How to draw the Duerer House with Castell 9000

Adults 

Teenagers 

180 min

What you need:

Paper, the Castell 9000 pencil set, a pencil sharpener and a rubber

1. Equipment

Tips:

  • Alternatively, you can also use a knife to sharpen the pencils.
  • The Castell 9000 pencils are also available in sets with fewer pencils.

2. Select a motif

Find a comfortable place where you have a good view of the motif and where you can sit for a while.

3. The first two lines

Tip: Ensure that there is enough space for the motif above and below the line.
To start, it's a good idea to set the motif in scene. It's useful to find the horizon line at this stage. This is an imaginary line that is roughly at eye level. Everything above this line, you see from below (worm's-eye view); everything below this line, you see from above (bird's eye view).
Draw this line carefully on the sheet of paper with a hard pencil (at least "H"). It should be light enough that you can see it, but it won't interfere with the motif.
Tip: In the case of a building, this works well as the corner of the building. It's "right in front of my nose".

The same applies for the vertical reference line. Everything to the right of the line is viewed from the right, everything to the left of the line is viewed from the left. When drawing this line on the paper, ensure that both lines meet at a 90° angle.


4. Preliminary sketch

Now it's time to put the character of the building on the paper. This works best if you include as many important lines as possible. For this, I used a pencil hardness that can be seen clearly, but doesn't intrude in the picture later. (not softer than "HB")

Tips:

  • Feel free to allow yourself a little artistic freedom: You don't have to draw every little detail and not every angle has to be perfect. How much detail you include in the drawing is entirely up to you.
  • Only the most important features have to be portrayed. Here: Shape of the roof, the bay, the framework, the paned windows etc.
  • This can take some time – don't lose patience; it gets quicker after this.

5. The last step on location, shadow edges

The lighting conditions can change quickly on sunny days. It is therefore a good idea to sketch the scene with the sun in the position you want to draw as quickly as possible. To do this, you can use a soft pencil (e.g. "3B") to quickly mark all the lines where you want to put shading later on. This way, even if the shades change as the sun moves while you are working, you can refer to the position of the shades at your chosen time.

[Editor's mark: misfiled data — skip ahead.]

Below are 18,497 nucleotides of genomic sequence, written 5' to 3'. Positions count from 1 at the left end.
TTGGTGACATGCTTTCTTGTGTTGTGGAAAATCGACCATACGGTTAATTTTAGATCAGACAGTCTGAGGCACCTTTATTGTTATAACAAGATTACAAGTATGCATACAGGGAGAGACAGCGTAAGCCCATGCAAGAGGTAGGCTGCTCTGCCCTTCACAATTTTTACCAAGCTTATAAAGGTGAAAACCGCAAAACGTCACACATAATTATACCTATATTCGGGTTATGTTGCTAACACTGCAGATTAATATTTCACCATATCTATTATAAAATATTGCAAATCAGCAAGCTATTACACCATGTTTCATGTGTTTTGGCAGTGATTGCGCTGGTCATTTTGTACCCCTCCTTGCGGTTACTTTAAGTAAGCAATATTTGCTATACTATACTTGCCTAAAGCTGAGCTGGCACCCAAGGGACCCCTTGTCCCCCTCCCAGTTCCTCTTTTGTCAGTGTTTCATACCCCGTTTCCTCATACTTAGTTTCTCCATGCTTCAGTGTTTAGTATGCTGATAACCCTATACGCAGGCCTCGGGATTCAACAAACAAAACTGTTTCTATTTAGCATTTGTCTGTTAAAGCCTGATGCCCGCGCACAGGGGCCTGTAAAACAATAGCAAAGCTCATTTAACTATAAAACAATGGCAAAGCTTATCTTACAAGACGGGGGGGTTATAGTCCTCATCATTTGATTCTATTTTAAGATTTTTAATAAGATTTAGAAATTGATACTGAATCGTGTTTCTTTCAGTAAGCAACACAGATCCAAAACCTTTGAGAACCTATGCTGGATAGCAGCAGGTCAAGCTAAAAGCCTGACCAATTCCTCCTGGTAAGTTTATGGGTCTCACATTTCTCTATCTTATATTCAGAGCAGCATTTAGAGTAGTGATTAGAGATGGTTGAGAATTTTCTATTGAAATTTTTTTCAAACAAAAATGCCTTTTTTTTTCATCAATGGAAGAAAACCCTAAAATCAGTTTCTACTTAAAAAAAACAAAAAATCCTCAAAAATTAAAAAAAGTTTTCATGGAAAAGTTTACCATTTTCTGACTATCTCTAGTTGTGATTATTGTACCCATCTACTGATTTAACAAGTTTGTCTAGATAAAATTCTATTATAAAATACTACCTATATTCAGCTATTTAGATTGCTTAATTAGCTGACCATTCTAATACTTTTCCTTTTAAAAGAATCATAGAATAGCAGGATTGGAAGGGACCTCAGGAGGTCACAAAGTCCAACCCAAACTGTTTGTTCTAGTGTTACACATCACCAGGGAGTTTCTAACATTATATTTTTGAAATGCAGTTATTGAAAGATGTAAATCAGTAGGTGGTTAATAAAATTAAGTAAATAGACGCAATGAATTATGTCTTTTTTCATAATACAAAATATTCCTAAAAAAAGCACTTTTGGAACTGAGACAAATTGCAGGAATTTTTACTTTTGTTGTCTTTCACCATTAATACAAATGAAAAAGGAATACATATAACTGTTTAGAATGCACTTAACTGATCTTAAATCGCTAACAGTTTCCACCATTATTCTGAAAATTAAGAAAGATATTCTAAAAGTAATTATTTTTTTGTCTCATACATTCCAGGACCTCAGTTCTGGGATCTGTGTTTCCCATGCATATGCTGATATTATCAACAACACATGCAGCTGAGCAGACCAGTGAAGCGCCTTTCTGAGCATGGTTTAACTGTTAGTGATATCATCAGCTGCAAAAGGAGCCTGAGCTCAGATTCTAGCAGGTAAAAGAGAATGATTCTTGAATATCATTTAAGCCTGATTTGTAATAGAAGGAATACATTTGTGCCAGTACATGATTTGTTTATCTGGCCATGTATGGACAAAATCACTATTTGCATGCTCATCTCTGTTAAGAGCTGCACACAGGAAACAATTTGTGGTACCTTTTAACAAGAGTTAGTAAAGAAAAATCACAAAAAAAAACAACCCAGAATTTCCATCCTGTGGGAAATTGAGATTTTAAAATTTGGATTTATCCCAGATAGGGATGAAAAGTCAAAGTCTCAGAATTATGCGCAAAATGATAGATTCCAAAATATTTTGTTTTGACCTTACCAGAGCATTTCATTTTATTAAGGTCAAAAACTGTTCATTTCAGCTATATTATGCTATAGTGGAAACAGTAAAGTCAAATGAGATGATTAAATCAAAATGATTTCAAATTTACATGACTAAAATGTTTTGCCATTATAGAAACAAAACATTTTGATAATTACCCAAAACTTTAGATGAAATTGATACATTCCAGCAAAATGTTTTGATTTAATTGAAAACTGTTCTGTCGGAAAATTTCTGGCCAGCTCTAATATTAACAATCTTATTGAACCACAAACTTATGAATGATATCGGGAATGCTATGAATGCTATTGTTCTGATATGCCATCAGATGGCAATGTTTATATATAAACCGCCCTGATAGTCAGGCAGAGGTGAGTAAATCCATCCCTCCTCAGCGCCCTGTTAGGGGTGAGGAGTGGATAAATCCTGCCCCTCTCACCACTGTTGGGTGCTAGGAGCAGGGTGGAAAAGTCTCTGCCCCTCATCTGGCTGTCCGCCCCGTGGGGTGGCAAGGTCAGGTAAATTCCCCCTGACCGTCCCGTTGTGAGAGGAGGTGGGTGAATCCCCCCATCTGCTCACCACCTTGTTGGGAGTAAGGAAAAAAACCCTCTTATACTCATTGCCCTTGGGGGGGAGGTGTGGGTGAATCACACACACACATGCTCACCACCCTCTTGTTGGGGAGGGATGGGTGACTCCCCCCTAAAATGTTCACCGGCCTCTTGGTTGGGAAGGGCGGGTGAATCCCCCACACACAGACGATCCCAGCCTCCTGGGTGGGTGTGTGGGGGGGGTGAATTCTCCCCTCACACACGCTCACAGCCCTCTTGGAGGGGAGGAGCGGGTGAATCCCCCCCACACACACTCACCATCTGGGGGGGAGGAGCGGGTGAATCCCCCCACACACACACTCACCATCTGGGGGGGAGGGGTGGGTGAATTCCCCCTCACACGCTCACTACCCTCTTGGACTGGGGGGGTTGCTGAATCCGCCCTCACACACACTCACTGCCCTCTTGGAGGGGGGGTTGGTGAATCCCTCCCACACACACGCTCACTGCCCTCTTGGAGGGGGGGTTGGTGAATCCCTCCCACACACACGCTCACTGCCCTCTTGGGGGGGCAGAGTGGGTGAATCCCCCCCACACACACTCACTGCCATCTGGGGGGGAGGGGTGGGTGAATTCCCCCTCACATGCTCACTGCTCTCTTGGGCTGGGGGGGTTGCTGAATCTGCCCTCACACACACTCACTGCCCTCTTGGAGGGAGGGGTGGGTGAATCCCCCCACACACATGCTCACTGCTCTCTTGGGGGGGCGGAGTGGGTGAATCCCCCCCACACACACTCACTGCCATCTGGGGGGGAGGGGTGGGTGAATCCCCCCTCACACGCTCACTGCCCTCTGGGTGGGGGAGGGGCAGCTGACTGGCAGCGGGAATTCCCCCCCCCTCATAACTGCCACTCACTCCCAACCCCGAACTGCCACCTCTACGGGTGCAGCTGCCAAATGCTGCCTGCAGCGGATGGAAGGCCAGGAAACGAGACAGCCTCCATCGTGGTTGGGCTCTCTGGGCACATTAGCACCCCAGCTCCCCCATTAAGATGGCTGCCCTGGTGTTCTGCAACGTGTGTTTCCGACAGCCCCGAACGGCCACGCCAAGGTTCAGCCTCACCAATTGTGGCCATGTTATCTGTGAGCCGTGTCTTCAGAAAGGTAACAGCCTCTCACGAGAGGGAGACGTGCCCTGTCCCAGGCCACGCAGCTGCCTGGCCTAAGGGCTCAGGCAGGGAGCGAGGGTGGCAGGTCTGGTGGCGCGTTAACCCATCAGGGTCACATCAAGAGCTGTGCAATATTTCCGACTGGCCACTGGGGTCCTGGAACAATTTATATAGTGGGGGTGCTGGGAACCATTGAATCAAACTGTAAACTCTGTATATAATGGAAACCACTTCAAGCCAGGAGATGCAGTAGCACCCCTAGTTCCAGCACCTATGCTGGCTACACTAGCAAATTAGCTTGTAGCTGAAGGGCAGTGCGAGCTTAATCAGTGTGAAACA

Tip:

Take a photo with the sun in your chosen position for when you are working on the picture later.

6. Timber frame

Now you can add the fine details to the motif. The Castell 9000 pencils come in twelve hardness grades that enable you to draw all shades of gray you want. For the timber frame, I covered a large area with a hard pencil ("2H"). The wood of the balcony is drawn with "HB" and the window frames and the dark wood on the balcony rails are drawn in "3B".


Tips:

  • Try not to press too hard to avoid damaging the structure of the paper. It's better to go over it several times.
  • The softer the pencil, the darker the strokes; the harder the pencil, the softer the strokes will be.

7. Details

The smallest details that I thought were important for the Albrecht Dürer House are the bull’s-eye panes. I "pre-sketched" these details with a hard pencil ("H"). Then I went over it again with the "3B" pencil in places where the glass structure or the window frame were casting shadows.

Tip:

For details like this, it is best to stick to the template exactly. You just have to be able to tell where the sun is shining strongest and where it is shadier and darker.

8. The roof

The smallest details that I thought were important for the Albrecht Dürer House are the bull’s-eye panes. I "pre-sketched" these details with a hard pencil ("H"). Then I went over it again with the "3B" pencil in places where the glass structure or the window frame were casting shadows.

Tip:

Imagine you are running your fingers over the roof. Draw the natural lines. The shades can follow the sunlight again.

9. The sandstone base

The standstone is darker than the plastered structure and has a coarse surface. A similar effect can be achieved by coating the entire area lightly with a very soft pencil (e.g. "6B"), as the rough structure of the paper shows through. Just rest the pencil on the sheet of paper without applying pressure and hold it at an angle so that it is almost touching the paper.
I hinted at the individual stones with just a few lines. That's all it takes to capture the character of the walls made from sandstone blocks. These suggestions are all the brain needs to draw the right conclusions by itself. (Just like drawing / painting a tree - the suggestion of a few leaves is all you need.)

Tip:

Place a sheet of paper under your drawing hand and hold it steady with your other hand. This enables you to move your hand backwards and forwards while covering the area without smudging your drawing.

Finished!

So you see: Although it looks really complicated, it isn't difficult if you draw the motif in individual sections and adopt a step-by-step approach. We hope you enjoyed it. Enjoying the drawing process is an essential part of finding your own path.